I loved The Veleveteen rabbit and Dr Seuss too, The Lorax and Horton hears a Who.. :)


message 4: by Teresa (new)

Teresa | 85 comments I read from a very young age but don't know how or when it started. I can't remember my parents reading to me as neither of them were avid readers but they must have had a hand in my love of books.

I do remember getting banned from the local library for getting many books out and taking them back in the same day. They didn't believe I was reading them and thought I was messing them about.

I also remember going to school and having a reading age much higher than anyone in my class. I often wonder how much my being an only child impacted on my love of books and the new worlds they open up.


message 5: by Jazzy (new)

Jazzy Lemon (jazzylemon) | 274 comments My brother, sister and i used to fall about laughing at 'those pale green pants with nobody inside.' Once I went on holiday and took all the black stallion books from the school library.

Here is a photo of my class from 2nd grade, taken in the lovely library with the highly polished floors. My family donated a lot of my favourite books to the library at the time, which was nice because when you checked them back out they had a sticker inside saying kindly donated by...yourself!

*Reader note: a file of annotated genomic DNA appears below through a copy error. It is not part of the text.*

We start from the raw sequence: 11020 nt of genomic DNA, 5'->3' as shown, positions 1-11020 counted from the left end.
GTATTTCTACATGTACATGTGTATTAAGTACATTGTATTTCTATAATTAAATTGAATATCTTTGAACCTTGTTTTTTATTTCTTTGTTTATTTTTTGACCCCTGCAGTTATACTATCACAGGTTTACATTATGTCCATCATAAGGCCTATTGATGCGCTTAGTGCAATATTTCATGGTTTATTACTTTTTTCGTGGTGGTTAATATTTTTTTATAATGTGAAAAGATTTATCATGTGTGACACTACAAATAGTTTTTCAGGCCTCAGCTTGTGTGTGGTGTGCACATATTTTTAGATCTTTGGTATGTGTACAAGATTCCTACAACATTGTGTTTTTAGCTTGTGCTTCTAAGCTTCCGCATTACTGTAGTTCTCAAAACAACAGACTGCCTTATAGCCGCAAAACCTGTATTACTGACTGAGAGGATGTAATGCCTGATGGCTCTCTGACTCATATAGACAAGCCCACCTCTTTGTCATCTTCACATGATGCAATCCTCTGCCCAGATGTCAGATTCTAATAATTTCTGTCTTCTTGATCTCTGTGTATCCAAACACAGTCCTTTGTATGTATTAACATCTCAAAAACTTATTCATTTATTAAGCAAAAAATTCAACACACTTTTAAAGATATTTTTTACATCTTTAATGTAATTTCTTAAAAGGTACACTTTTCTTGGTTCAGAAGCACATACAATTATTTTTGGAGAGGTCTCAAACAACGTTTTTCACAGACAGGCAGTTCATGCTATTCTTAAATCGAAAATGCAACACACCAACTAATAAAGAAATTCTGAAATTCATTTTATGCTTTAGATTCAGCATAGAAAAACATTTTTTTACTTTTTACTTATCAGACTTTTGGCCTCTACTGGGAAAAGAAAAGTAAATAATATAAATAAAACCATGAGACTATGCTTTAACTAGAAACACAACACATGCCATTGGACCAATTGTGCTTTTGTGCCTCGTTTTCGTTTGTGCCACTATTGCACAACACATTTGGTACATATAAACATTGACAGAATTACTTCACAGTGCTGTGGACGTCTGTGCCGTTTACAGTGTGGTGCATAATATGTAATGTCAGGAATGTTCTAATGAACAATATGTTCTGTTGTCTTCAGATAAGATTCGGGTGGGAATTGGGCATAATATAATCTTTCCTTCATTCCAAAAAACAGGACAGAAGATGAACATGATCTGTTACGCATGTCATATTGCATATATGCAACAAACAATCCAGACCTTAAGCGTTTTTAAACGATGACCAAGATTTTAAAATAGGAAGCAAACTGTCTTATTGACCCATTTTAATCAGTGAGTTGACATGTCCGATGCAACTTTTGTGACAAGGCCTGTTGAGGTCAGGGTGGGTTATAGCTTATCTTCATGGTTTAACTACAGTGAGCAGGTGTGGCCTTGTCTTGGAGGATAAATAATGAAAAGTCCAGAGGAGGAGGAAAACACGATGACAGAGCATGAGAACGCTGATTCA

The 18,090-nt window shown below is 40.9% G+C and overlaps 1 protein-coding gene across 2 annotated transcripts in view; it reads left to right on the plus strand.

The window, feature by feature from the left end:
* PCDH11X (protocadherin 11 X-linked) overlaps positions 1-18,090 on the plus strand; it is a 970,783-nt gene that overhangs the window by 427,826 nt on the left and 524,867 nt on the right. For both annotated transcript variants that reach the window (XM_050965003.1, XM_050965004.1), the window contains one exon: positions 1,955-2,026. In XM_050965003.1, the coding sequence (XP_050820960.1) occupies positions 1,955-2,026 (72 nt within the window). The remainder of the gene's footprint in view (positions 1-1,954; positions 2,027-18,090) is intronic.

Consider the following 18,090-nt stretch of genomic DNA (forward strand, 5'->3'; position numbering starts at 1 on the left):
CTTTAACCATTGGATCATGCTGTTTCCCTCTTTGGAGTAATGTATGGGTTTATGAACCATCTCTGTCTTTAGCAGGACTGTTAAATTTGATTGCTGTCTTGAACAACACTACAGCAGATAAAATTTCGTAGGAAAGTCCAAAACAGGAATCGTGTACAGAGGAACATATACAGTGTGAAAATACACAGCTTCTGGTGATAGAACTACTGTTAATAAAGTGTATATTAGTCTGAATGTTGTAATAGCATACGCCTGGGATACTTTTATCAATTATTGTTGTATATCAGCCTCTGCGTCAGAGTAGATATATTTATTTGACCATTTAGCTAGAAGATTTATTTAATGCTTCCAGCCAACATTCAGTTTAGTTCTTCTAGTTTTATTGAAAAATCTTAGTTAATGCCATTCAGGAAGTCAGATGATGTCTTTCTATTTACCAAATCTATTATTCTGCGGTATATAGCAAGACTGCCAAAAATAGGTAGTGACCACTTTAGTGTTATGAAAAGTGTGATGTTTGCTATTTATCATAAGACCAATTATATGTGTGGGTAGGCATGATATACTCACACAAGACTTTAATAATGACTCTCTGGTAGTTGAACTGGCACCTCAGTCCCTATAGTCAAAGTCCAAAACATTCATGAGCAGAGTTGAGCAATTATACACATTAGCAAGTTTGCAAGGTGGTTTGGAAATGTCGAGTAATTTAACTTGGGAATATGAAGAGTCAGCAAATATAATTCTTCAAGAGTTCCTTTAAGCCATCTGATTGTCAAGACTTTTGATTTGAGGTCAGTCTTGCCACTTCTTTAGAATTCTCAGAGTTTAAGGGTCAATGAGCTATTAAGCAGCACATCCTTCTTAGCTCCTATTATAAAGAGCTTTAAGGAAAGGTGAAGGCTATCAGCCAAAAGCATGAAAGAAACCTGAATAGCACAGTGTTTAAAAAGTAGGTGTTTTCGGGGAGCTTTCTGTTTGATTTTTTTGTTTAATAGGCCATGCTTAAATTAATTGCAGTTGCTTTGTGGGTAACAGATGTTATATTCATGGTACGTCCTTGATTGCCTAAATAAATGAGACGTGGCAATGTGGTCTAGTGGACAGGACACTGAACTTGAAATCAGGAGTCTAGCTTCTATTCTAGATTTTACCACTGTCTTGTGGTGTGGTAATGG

That's me, second row from the bottom, second smiling kid from the left.


message 6: by Sandy (new)

Sandy | 458 comments I remember a reading challenge in grade school. We had a cut out inch worm which would grow with each added book. I loved Little House on the Prairie and Nancy Drew mysteries. Later in college, I fell away from reading for pleasure in place of text books. Now that I'm out of school, I have resumed my love of reading.


message 7: by Jackie (new)